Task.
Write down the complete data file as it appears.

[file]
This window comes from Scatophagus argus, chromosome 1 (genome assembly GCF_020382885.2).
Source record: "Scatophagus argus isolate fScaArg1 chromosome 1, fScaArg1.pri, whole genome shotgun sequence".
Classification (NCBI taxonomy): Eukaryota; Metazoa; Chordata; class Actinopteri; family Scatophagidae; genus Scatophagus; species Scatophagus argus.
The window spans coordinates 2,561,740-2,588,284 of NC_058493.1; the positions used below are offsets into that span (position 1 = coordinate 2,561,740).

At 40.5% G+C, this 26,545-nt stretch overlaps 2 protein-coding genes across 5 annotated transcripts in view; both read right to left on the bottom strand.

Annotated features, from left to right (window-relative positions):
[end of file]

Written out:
This window comes from Scatophagus argus, chromosome 1 (genome assembly GCF_020382885.2).
Source record: "Scatophagus argus isolate fScaArg1 chromosome 1, fScaArg1.pri, whole genome shotgun sequence".
Classification (NCBI taxonomy): Eukaryota; Metazoa; Chordata; class Actinopteri; family Scatophagidae; genus Scatophagus; species Scatophagus argus.
The window spans coordinates 2,561,740-2,588,284 of NC_058493.1; the positions used below are offsets into that span (position 1 = coordinate 2,561,740).

At 40.5% G+C, this 26,545-nt stretch overlaps 2 protein-coding genes across 5 annotated transcripts in view; both read right to left on the bottom strand.

Annotated features, from left to right (window-relative positions):